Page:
What Makes a Snob

Nobody likes a snob.

But most people don’t understand what a snob really is, either.

If asked to define a snob, most people will say: ‘Someone who thinks himself better than everyone else.’

Actually, nothing could be further from the truth. Superficially, it might be true. A snob might look down on you because she feels that she IS better than you.

But the big question here is: ‘Better’ by what standard? And by whose standard?

The standard, for a snob, is by definition the opinion of other people.

For example, a snob feels that she’s better than her friends. Why? Because she has more money, better designer labels, and a better type of car. OK, fine. Why do these things matter to her? Is she excited about the better car because it really is of objectively superior quality? It might be, but that’s not what the snob cares about. The snob feels superior because, ‘I have a car held in higher esteem by people than you do, so that makes me better.’

She doesn’t buy a BMW over an Acura, or even a Mercedes, because she has rationally concluded it’s a better car. She buys it because it seems to be the most envied car in her neighborhood.

The same principle applies with designer labels, or anything else a snob feels entitled to be snobby about. Trace back the origins of the snobbery and you will NOT find objective superiority as the standard. You will find being held in high esteem by others as the standard.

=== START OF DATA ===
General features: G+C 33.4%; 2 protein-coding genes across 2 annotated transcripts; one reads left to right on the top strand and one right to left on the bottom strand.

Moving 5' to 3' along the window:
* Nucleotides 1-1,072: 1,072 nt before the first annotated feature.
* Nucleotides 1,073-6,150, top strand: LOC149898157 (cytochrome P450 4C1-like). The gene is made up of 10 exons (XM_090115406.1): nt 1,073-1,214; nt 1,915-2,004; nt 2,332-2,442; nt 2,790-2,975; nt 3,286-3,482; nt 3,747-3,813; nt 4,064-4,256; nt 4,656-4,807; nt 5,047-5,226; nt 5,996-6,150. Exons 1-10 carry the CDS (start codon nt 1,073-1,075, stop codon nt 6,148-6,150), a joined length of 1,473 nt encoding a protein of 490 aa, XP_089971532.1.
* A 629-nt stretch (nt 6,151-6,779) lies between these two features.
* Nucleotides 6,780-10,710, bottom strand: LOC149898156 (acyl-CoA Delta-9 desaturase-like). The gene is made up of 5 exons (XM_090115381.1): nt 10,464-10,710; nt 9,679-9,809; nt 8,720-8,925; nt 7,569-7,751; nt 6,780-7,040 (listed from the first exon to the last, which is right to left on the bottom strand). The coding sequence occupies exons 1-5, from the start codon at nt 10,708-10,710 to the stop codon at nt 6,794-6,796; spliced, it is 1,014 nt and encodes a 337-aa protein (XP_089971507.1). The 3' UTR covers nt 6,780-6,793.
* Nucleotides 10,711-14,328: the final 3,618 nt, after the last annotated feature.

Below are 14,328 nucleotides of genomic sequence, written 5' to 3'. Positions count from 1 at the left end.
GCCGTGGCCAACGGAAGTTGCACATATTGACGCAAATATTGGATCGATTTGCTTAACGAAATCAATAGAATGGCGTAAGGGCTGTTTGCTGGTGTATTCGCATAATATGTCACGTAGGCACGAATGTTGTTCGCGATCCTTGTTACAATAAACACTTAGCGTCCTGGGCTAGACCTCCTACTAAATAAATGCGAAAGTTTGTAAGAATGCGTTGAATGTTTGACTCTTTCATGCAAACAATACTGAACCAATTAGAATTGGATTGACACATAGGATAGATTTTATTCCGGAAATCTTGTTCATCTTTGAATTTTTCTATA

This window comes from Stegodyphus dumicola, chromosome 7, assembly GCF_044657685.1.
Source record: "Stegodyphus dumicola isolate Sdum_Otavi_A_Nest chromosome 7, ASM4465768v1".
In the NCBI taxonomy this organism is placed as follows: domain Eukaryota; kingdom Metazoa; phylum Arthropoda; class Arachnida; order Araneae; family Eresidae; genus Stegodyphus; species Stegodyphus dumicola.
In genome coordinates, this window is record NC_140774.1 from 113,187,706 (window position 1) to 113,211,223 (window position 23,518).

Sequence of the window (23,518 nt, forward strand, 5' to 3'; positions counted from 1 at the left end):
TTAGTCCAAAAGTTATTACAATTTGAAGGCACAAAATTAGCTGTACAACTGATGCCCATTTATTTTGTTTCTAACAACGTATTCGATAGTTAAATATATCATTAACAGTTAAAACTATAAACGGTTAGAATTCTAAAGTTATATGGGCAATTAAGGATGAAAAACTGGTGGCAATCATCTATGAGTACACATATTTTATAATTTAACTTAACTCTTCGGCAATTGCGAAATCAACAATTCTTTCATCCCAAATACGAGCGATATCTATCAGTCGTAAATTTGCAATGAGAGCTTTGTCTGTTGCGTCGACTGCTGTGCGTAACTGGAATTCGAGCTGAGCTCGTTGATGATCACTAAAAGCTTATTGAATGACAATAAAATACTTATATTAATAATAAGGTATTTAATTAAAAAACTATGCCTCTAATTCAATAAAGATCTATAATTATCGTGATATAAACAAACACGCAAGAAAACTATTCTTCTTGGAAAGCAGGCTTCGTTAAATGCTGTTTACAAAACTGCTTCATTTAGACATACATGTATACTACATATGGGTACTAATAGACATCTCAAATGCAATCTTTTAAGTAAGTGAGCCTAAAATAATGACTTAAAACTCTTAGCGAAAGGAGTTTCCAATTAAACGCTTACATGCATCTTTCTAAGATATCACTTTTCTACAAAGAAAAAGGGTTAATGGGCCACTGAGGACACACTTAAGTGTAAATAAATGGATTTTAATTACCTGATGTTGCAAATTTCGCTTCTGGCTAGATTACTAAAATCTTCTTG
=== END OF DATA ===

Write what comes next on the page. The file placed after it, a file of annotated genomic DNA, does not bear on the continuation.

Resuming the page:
Snobbery is not the exclusive domain of the rich, either. A snob is anyone who feels he has the approval of his peers, and therefore he is superior to someone who does not have the approval of his peers.

Not everyone is a snob. But snobbery IS everywhere. A woman who feels superior because she has the same designer brand as the First Lady of the United States is a snob. She doesn’t merely have a really high quality dress (by objective standards), and feels proud to be wearing it. That’s not snobbery. What makes her a snob is the belief, ‘I have the same dress as the First Lady. This makes me superior, because everyone knows the First Lady is superior, and if I have the same dress maker then I’m superior too.’

By the same token, you could find a snob in a group of blue-collar men. On the surface, nothing could be more different: A rich executive’s wife versus a blue-collar Joe Six Pack? There’s no way he could be a snob, right? Sure he could. If his peers disapprove of someone who thinks differently from the group, and he belittles this person of his own accord, then he’s being a snob. How? By having the false belief, ‘I’m better than this guy because I agree with the group, not with him.’

Or, a group of high school kids belittle (or even beat up) the member of their peer group who works hard and gets high grades. They do so on the rationalization that this high grade getting guy is a snob. In fact, THEY are the snobs, because they are letting the ‘group standard’ decide who’s superior and who’s inferior.